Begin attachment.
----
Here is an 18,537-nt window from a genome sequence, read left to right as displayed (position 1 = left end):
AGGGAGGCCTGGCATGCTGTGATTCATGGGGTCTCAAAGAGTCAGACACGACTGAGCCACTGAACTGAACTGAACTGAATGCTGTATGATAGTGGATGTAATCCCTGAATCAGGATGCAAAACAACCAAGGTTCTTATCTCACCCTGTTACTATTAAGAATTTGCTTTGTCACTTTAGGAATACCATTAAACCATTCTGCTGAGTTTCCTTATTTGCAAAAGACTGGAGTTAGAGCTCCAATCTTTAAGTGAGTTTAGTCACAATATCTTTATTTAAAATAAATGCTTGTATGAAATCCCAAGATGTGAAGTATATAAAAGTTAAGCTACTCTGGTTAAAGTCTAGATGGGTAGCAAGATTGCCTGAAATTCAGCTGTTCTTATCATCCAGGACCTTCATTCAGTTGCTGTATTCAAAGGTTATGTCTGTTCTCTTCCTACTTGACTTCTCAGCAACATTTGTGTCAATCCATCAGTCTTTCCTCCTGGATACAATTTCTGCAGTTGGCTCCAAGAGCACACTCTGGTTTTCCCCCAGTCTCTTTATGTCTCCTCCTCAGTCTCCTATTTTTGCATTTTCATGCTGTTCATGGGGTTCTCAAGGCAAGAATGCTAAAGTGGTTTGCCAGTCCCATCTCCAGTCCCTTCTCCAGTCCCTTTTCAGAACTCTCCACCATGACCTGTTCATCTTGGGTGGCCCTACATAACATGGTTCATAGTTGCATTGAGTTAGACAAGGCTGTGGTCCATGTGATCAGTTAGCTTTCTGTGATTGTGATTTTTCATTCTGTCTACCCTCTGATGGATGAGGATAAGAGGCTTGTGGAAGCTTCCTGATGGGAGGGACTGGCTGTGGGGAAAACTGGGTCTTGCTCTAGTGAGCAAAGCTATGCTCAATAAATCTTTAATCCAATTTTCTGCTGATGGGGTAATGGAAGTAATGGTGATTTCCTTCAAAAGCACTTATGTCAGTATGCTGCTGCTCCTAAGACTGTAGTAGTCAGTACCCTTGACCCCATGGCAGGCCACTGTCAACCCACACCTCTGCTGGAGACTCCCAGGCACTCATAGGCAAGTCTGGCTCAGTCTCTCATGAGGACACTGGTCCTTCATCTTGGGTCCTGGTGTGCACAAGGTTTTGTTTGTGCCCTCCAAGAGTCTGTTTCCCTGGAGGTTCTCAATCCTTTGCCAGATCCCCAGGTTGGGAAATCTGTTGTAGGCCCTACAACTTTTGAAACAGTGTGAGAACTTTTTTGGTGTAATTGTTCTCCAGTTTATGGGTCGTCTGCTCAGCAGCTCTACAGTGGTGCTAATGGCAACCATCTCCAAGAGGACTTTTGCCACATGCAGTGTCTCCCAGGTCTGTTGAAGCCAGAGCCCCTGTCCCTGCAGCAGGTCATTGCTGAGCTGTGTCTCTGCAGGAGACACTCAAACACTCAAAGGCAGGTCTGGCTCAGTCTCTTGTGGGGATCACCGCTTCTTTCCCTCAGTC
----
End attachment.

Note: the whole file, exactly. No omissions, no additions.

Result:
Here is an 18,537-nt window from a genome sequence, read left to right as displayed (position 1 = left end):
AGGGAGGCCTGGCATGCTGTGATTCATGGGGTCTCAAAGAGTCAGACACGACTGAGCCACTGAACTGAACTGAACTGAATGCTGTATGATAGTGGATGTAATCCCTGAATCAGGATGCAAAACAACCAAGGTTCTTATCTCACCCTGTTACTATTAAGAATTTGCTTTGTCACTTTAGGAATACCATTAAACCATTCTGCTGAGTTTCCTTATTTGCAAAAGACTGGAGTTAGAGCTCCAATCTTTAAGTGAGTTTAGTCACAATATCTTTATTTAAAATAAATGCTTGTATGAAATCCCAAGATGTGAAGTATATAAAAGTTAAGCTACTCTGGTTAAAGTCTAGATGGGTAGCAAGATTGCCTGAAATTCAGCTGTTCTTATCATCCAGGACCTTCATTCAGTTGCTGTATTCAAAGGTTATGTCTGTTCTCTTCCTACTTGACTTCTCAGCAACATTTGTGTCAATCCATCAGTCTTTCCTCCTGGATACAATTTCTGCAGTTGGCTCCAAGAGCACACTCTGGTTTTCCCCCAGTCTCTTTATGTCTCCTCCTCAGTCTCCTATTTTTGCATTTTCATGCTGTTCATGGGGTTCTCAAGGCAAGAATGCTAAAGTGGTTTGCCAGTCCCATCTCCAGTCCCTTCTCCAGTCCCTTTTCAGAACTCTCCACCATGACCTGTTCATCTTGGGTGGCCCTACATAACATGGTTCATAGTTGCATTGAGTTAGACAAGGCTGTGGTCCATGTGATCAGTTAGCTTTCTGTGATTGTGATTTTTCATTCTGTCTACCCTCTGATGGATGAGGATAAGAGGCTTGTGGAAGCTTCCTGATGGGAGGGACTGGCTGTGGGGAAAACTGGGTCTTGCTCTAGTGAGCAAAGCTATGCTCAATAAATCTTTAATCCAATTTTCTGCTGATGGGGTAATGGAAGTAATGGTGATTTCCTTCAAAAGCACTTATGTCAGTATGCTGCTGCTCCTAAGACTGTAGTAGTCAGTACCCTTGACCCCATGGCAGGCCACTGTCAACCCACACCTCTGCTGGAGACTCCCAGGCACTCATAGGCAAGTCTGGCTCAGTCTCTCATGAGGACACTGGTCCTTCATCTTGGGTCCTGGTGTGCACAAGGTTTTGTTTGTGCCCTCCAAGAGTCTGTTTCCCTGGAGGTTCTCAATCCTTTGCCAGATCCCCAGGTTGGGAAATCTGTTGTAGGCCCTACAACTTTTGAAACAGTGTGAGAACTTTTTTGGTGTAATTGTTCTCCAGTTTATGGGTCGTCTGCTCAGCAGCTCTACAGTGGTGCTAATGGCAACCATCTCCAAGAGGACTTTTGCCACATGCAGTGTCTCCCAGGTCTGTTGAAGCCAGAGCCCCTGTCCCTGCAGCAGGTCATTGCTGAGCTGTGTCTCTGCAGGAGACACTCAAACACTCAAAGGCAGGTCTGGCTCAGTCTCTTGTGGGGATCACCGCTTCTTTCCCTCAGTC